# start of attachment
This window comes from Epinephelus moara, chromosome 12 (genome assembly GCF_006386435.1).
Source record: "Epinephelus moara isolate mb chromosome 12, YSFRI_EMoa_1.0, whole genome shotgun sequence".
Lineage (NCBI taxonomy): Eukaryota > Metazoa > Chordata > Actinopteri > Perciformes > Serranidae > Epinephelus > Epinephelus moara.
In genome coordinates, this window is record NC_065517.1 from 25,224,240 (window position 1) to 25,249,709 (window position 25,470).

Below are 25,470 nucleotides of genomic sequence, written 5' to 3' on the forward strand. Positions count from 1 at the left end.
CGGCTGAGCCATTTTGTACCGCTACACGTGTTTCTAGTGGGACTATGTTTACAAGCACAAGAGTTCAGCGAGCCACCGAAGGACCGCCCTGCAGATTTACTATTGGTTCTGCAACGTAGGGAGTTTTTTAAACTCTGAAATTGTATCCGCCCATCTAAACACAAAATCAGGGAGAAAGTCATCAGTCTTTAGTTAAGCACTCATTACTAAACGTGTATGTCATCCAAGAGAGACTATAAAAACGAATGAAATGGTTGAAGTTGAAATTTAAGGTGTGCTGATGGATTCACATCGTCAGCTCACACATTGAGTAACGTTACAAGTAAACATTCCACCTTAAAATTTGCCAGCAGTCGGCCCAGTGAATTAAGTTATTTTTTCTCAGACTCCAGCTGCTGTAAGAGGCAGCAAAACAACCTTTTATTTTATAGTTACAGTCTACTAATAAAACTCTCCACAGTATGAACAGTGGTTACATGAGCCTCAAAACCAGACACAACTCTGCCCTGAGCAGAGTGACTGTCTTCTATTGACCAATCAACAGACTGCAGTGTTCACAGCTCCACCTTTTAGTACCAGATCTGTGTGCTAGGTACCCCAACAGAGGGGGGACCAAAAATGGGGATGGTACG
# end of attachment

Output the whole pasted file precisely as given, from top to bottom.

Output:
This window comes from Epinephelus moara, chromosome 12 (genome assembly GCF_006386435.1).
Source record: "Epinephelus moara isolate mb chromosome 12, YSFRI_EMoa_1.0, whole genome shotgun sequence".
Lineage (NCBI taxonomy): Eukaryota > Metazoa > Chordata > Actinopteri > Perciformes > Serranidae > Epinephelus > Epinephelus moara.
In genome coordinates, this window is record NC_065517.1 from 25,224,240 (window position 1) to 25,249,709 (window position 25,470).

Below are 25,470 nucleotides of genomic sequence, written 5' to 3' on the forward strand. Positions count from 1 at the left end.
CGGCTGAGCCATTTTGTACCGCTACACGTGTTTCTAGTGGGACTATGTTTACAAGCACAAGAGTTCAGCGAGCCACCGAAGGACCGCCCTGCAGATTTACTATTGGTTCTGCAACGTAGGGAGTTTTTTAAACTCTGAAATTGTATCCGCCCATCTAAACACAAAATCAGGGAGAAAGTCATCAGTCTTTAGTTAAGCACTCATTACTAAACGTGTATGTCATCCAAGAGAGACTATAAAAACGAATGAAATGGTTGAAGTTGAAATTTAAGGTGTGCTGATGGATTCACATCGTCAGCTCACACATTGAGTAACGTTACAAGTAAACATTCCACCTTAAAATTTGCCAGCAGTCGGCCCAGTGAATTAAGTTATTTTTTCTCAGACTCCAGCTGCTGTAAGAGGCAGCAAAACAACCTTTTATTTTATAGTTACAGTCTACTAATAAAACTCTCCACAGTATGAACAGTGGTTACATGAGCCTCAAAACCAGACACAACTCTGCCCTGAGCAGAGTGACTGTCTTCTATTGACCAATCAACAGACTGCAGTGTTCACAGCTCCACCTTTTAGTACCAGATCTGTGTGCTAGGTACCCCAACAGAGGGGGGACCAAAAATGGGGATGGTACG